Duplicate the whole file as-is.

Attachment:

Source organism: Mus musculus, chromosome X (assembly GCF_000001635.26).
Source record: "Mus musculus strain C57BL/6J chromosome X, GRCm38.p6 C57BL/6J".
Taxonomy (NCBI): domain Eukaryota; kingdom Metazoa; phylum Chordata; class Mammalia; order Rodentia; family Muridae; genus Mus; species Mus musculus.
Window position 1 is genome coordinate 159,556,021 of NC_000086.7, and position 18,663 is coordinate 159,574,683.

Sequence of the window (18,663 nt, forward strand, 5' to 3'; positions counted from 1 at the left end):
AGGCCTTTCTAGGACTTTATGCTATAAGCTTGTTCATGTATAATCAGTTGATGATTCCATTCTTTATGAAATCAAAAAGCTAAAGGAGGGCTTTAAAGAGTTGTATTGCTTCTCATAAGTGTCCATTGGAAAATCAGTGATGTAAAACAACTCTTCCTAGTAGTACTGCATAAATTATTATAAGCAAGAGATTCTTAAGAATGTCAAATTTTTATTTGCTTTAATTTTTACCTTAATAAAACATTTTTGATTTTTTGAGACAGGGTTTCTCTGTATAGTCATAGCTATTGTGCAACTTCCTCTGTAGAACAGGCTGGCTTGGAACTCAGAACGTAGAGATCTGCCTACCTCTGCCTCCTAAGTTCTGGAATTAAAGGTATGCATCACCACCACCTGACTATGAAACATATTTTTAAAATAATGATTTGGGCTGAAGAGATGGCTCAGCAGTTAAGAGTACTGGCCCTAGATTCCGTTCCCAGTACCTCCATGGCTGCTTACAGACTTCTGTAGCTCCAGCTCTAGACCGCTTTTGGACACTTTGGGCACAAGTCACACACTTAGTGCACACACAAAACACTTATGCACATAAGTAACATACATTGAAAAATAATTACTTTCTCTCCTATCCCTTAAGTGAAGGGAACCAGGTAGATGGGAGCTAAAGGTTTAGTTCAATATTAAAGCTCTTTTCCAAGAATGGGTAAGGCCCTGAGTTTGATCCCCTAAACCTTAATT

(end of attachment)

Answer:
Source organism: Mus musculus, chromosome X (assembly GCF_000001635.26).
Source record: "Mus musculus strain C57BL/6J chromosome X, GRCm38.p6 C57BL/6J".
Taxonomy (NCBI): domain Eukaryota; kingdom Metazoa; phylum Chordata; class Mammalia; order Rodentia; family Muridae; genus Mus; species Mus musculus.
Window position 1 is genome coordinate 159,556,021 of NC_000086.7, and position 18,663 is coordinate 159,574,683.

Sequence of the window (18,663 nt, forward strand, 5' to 3'; positions counted from 1 at the left end):
AGGCCTTTCTAGGACTTTATGCTATAAGCTTGTTCATGTATAATCAGTTGATGATTCCATTCTTTATGAAATCAAAAAGCTAAAGGAGGGCTTTAAAGAGTTGTATTGCTTCTCATAAGTGTCCATTGGAAAATCAGTGATGTAAAACAACTCTTCCTAGTAGTACTGCATAAATTATTATAAGCAAGAGATTCTTAAGAATGTCAAATTTTTATTTGCTTTAATTTTTACCTTAATAAAACATTTTTGATTTTTTGAGACAGGGTTTCTCTGTATAGTCATAGCTATTGTGCAACTTCCTCTGTAGAACAGGCTGGCTTGGAACTCAGAACGTAGAGATCTGCCTACCTCTGCCTCCTAAGTTCTGGAATTAAAGGTATGCATCACCACCACCTGACTATGAAACATATTTTTAAAATAATGATTTGGGCTGAAGAGATGGCTCAGCAGTTAAGAGTACTGGCCCTAGATTCCGTTCCCAGTACCTCCATGGCTGCTTACAGACTTCTGTAGCTCCAGCTCTAGACCGCTTTTGGACACTTTGGGCACAAGTCACACACTTAGTGCACACACAAAACACTTATGCACATAAGTAACATACATTGAAAAATAATTACTTTCTCTCCTATCCCTTAAGTGAAGGGAACCAGGTAGATGGGAGCTAAAGGTTTAGTTCAATATTAAAGCTCTTTTCCAAGAATGGGTAAGGCCCTGAGTTTGATCCCCTAAACCTTAATT